Russian Samovar

Spout of Samovar
Spout of Samovar

 My object is a Russian samovar. It was made sometime in the 1860’s/70’s in the Batashev factory in Tula, Russia. It is made out of brass, and it is designed for heating up water, especially for tea. An item like this would be at the center of a family gathering, with its mix of functionality and design. It was carried over by my great-great-great-grandfather, Hirsch Yehudah Klevan. He was a jeweler in the Russian city of Klevan before he left. Because of his profession, he had enough money to pay for his whole family to go to America. In 1880, he left his hometown with his wife and young son, and left on a boat to leave Europe. However, all was not well. After leaving port in Germany, his wife died on the boat. We are not sure the exact reason why, but the boat had a stop in Britain. His wife was buried in England, and he and his son got off and returned to Russia. He did not want to go to America with his son and no wife. After returning to Russia, he remarried. He then left for a second time, this time with his son, and his new wife, Sarah. They settled in Philadelphia, and raised their son, who I call my great-great-grandfather.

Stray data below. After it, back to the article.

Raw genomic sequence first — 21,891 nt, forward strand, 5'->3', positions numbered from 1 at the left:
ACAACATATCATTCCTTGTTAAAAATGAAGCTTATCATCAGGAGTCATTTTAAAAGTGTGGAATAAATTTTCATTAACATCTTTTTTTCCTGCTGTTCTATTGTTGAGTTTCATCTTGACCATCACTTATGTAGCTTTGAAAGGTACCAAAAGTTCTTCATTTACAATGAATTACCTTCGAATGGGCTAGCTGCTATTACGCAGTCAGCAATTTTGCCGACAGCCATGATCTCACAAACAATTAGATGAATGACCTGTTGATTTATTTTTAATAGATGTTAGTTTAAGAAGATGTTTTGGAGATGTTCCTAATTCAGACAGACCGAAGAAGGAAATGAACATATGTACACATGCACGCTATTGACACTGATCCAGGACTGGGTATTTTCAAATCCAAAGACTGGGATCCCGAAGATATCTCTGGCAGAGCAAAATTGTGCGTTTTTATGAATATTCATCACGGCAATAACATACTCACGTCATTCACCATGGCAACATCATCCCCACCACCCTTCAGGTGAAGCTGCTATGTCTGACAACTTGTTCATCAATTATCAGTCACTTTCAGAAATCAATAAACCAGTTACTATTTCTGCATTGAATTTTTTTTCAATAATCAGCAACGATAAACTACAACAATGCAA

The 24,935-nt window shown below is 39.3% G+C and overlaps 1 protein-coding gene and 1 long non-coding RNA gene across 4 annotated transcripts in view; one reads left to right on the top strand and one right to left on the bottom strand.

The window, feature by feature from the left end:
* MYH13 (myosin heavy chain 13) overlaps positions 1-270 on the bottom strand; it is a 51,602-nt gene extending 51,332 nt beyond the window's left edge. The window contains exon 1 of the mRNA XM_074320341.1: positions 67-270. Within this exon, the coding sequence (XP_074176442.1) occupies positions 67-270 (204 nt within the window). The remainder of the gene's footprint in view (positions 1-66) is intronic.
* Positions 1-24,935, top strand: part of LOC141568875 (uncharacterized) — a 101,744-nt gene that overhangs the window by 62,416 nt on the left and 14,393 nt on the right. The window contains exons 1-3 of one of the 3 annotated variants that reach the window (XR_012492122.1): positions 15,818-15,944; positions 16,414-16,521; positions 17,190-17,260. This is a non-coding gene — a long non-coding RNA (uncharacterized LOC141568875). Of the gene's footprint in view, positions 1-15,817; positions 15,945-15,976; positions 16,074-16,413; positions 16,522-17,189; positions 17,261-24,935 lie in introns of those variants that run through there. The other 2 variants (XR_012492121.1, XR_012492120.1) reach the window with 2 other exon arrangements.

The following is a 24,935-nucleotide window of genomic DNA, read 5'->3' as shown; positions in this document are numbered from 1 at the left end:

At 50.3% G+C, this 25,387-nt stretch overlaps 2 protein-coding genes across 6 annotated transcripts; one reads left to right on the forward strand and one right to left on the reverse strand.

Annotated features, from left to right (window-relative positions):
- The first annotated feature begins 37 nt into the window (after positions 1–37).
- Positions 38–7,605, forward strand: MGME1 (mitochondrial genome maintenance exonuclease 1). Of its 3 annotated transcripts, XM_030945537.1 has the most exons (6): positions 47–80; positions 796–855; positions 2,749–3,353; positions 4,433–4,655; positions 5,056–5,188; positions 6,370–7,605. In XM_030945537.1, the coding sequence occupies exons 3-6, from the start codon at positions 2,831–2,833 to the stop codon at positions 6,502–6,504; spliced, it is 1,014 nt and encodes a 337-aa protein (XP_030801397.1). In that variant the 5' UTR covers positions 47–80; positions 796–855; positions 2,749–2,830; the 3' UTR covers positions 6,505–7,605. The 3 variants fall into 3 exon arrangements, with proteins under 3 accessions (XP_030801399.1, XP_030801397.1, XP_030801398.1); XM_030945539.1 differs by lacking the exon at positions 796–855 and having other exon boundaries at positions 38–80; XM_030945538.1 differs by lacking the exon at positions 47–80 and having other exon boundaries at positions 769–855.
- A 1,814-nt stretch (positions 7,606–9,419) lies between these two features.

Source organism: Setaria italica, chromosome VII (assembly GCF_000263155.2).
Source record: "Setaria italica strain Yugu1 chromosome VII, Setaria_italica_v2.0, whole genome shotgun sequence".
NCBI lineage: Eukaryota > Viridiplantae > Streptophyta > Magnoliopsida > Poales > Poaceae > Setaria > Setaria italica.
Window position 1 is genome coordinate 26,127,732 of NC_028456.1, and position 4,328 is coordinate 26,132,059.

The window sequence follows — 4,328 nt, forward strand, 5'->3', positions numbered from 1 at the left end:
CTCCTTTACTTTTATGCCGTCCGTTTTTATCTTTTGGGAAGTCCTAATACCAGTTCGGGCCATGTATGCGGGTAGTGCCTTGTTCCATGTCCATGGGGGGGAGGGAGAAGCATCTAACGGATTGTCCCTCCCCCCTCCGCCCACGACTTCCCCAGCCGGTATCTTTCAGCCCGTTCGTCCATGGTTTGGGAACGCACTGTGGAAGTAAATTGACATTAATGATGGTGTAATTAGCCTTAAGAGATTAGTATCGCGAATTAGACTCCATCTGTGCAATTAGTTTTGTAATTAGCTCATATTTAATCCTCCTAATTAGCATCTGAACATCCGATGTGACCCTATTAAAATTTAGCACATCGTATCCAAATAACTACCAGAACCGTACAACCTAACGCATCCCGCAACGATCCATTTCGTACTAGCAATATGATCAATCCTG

Place(s): New York City, Britain, Russia
Year: 1880


Relationship:  Great-grandchild of im/migrant or more Great-grandchild of im/migrant or more